What does work are the visuals. Kong is amazing. The creatures are…ok, but Kong is amazing. There are fights with him, more than Godzilla offered and far more clear than the previous film. That is one of the movies few credits in which the fighting of Kong vs Monsters is very clear and easy to understand. I think they used music when they couldn’t figure out how to test the speakers or the dialogue may have been even worse.

TL;DR?

It’s not good. I am away from the experience and the movie just isn’t good. The visuals are good and they waste no time on the reveal of the big guy. So thats the positive column. It does try, and mostly succeed at giving us a King Kong story we haven’t seen before, but that isn’t much praise. The money shots of him standing and his size are there and worth it, but they do not carry a film.

Thats all I can say – I really believe it’s bad.

Should you see it?

If you are a Kong fan? Sure. Otherwise see Logan again or save the money.

What if I really must see it? I mean Hiddleston.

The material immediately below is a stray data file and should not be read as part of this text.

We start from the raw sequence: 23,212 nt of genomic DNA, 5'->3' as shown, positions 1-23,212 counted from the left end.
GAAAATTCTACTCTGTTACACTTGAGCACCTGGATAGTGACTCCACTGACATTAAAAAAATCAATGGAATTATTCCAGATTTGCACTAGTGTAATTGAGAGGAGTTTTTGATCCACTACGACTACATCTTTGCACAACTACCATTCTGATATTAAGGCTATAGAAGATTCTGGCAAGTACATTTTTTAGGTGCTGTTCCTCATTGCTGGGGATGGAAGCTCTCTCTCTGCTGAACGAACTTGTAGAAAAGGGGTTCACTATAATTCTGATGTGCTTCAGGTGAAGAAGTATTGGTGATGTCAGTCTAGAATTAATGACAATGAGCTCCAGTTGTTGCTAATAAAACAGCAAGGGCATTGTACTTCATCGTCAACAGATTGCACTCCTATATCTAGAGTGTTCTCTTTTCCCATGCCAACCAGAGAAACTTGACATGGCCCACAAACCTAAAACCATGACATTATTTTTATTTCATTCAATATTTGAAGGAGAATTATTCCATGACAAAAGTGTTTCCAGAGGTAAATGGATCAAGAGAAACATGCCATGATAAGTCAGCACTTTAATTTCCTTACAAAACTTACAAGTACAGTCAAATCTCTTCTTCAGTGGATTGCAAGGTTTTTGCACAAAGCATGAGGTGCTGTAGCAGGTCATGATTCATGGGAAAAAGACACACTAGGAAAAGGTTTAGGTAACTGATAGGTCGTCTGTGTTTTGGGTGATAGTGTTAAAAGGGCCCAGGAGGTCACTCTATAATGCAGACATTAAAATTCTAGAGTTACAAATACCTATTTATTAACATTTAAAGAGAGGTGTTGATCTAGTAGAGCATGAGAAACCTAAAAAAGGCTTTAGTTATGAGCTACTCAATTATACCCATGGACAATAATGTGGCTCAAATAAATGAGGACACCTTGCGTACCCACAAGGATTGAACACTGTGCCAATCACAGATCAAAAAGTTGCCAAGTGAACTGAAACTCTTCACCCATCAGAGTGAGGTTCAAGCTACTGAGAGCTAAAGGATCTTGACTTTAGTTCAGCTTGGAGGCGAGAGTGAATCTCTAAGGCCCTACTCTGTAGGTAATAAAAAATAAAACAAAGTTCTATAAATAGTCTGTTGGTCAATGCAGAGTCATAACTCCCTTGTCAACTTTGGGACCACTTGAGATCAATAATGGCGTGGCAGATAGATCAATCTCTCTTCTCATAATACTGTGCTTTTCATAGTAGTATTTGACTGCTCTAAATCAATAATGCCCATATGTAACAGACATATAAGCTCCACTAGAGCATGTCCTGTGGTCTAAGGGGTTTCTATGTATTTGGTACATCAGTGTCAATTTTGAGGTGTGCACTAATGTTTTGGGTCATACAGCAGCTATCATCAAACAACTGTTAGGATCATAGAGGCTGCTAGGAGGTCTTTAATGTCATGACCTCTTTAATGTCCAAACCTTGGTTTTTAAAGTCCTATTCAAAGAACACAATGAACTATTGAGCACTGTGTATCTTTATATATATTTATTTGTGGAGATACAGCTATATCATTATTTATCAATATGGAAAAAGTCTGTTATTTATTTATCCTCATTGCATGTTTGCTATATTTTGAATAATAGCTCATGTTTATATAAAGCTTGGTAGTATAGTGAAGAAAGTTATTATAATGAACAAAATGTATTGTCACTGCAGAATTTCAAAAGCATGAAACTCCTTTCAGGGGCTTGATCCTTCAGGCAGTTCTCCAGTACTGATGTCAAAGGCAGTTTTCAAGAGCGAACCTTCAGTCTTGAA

If you must, the 3D does add something. Mostly digital embers, but the depth of field is nice and the XD speakers were amazing in more than a few shots.

Are you sure the jerks that were behind you didn’t sway your opinion?

Yeah pretty sure. Its why i still write these vs impromptu videos.  It gives me time away to think. Honestly, the review is kinder than I thought it would be.

But Jess – it’s a giant monkey fighting weird reptiles movie. Isn’t it just good for popcorn?

Honestly. No, not really. Sure the big guy should be the focus, but the movie is just badly done.

Anything else?

Next week is Beauty and the Beast and The Belko Experiment, but I will be traveling for work so may not get to see B&B before Friday.

 

 

Rollover begins

Ok if you do see it stay for the end credits. I noticed it said “Rodan”, “Mothra”, “King Ghidorah”  are trademarks of Toho. Then we get an end credit scene where they absolutely set up King of the Monsters.

 

Rollover Ends

Darke Reviews | Logan ( 2017)

In yet another movie this year, I get to go “17 Years ago…” we were introduced to this world and this character. Things really haven’t changed much in a lot of respects. When Jackman was cast no one wanted him in the fan community. He’s too tall. He’s not stocky enough. Cast Glen Danzig, were just some of the many things being said. Granted the only casting at the time that anyone really felt was right was Patrick Stewart as Professor X, at a spry 60 taking the role of the iconic character. Granted since 1987 when Star Trek: The Next Generation aired, he instantly made the top of everyone’s who to cast list. Now, we are hard pressed to think of anyone but these two in these roles. I mean look at this opening.